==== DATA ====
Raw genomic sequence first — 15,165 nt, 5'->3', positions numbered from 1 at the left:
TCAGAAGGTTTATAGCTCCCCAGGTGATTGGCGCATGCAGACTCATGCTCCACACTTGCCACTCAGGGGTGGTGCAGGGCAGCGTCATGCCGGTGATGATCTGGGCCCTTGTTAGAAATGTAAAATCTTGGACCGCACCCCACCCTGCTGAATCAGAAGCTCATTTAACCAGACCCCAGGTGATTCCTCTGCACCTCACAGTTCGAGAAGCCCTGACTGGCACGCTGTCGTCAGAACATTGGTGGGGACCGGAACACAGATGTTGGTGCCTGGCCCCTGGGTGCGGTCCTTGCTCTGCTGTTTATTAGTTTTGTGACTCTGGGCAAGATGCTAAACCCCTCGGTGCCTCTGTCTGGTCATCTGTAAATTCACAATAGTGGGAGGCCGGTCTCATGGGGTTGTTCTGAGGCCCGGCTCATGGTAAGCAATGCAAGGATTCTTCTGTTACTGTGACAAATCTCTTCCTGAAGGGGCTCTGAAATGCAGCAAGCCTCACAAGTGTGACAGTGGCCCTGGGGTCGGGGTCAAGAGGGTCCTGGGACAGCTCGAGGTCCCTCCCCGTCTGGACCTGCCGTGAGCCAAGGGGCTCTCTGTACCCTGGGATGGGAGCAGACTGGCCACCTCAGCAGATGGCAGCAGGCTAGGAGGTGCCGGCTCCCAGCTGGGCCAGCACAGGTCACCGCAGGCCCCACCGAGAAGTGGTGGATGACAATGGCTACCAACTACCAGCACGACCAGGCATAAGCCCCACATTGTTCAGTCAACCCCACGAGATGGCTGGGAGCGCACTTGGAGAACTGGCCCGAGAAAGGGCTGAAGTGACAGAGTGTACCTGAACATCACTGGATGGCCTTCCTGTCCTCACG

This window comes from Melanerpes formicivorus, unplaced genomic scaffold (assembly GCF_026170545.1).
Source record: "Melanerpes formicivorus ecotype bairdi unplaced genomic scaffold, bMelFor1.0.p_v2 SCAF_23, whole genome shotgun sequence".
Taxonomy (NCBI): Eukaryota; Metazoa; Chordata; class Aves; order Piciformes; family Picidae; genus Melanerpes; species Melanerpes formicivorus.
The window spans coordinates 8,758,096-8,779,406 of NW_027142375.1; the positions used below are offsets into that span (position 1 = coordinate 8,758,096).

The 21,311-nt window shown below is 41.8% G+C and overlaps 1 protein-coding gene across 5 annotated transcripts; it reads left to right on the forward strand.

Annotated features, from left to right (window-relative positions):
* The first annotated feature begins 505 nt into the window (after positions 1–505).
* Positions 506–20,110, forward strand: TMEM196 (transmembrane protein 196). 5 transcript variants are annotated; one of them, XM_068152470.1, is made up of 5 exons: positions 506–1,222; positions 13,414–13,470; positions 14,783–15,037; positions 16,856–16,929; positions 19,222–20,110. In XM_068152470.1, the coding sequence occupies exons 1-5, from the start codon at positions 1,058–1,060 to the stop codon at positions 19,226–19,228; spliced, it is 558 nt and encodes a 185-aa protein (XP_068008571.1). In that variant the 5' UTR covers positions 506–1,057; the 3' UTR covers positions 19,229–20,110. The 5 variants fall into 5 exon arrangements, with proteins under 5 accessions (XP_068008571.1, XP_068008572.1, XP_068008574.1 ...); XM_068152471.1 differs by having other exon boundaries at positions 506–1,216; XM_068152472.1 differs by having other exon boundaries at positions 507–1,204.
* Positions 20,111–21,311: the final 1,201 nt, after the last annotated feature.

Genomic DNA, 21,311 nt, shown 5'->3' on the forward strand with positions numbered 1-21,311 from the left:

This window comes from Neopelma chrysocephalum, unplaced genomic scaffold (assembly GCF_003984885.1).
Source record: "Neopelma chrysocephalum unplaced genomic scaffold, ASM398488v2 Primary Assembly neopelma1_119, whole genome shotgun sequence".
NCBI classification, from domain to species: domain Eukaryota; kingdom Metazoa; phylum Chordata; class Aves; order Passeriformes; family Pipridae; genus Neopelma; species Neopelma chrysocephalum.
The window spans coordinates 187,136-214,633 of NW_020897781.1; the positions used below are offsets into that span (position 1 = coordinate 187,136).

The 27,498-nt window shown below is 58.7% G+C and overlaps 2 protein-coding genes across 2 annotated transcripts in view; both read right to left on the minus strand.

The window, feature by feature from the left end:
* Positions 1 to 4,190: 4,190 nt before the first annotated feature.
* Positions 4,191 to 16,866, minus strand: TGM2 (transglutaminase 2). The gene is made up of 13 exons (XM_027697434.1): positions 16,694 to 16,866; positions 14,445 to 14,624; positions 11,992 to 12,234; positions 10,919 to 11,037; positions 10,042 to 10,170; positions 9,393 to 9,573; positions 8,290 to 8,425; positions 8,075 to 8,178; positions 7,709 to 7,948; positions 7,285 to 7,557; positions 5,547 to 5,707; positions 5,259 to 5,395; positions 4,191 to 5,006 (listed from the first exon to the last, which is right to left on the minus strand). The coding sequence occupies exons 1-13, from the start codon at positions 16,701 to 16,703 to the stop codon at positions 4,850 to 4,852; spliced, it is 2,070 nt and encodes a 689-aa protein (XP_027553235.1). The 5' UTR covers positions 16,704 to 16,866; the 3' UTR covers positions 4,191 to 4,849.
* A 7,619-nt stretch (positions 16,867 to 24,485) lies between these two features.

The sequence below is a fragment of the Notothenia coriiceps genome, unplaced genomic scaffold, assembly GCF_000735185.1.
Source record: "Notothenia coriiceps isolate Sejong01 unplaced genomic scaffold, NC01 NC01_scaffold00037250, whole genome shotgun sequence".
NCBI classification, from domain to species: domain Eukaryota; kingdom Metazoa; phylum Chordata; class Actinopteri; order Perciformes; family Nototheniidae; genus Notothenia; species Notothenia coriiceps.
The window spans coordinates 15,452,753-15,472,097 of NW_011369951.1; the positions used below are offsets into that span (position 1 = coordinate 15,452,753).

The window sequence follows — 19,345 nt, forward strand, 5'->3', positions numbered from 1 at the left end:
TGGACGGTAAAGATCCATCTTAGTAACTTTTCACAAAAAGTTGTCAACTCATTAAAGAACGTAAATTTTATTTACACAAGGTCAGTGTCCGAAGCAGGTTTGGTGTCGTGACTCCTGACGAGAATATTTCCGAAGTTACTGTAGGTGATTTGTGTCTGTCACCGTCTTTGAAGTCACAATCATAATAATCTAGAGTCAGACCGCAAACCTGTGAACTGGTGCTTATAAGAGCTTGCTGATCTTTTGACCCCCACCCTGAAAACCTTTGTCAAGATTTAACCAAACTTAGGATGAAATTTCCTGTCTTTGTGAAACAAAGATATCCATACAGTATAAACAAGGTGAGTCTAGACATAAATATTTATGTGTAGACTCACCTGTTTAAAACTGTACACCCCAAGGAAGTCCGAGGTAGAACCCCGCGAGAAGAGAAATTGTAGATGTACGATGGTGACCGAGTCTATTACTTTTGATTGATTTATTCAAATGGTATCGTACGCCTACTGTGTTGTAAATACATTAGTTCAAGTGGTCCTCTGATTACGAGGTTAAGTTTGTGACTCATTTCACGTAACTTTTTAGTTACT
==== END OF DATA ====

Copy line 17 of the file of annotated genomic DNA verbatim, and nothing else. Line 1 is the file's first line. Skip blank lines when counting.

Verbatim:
The 27,498-nt window shown below is 58.7% G+C and overlaps 2 protein-coding genes across 2 annotated transcripts in view; both read right to left on the minus strand.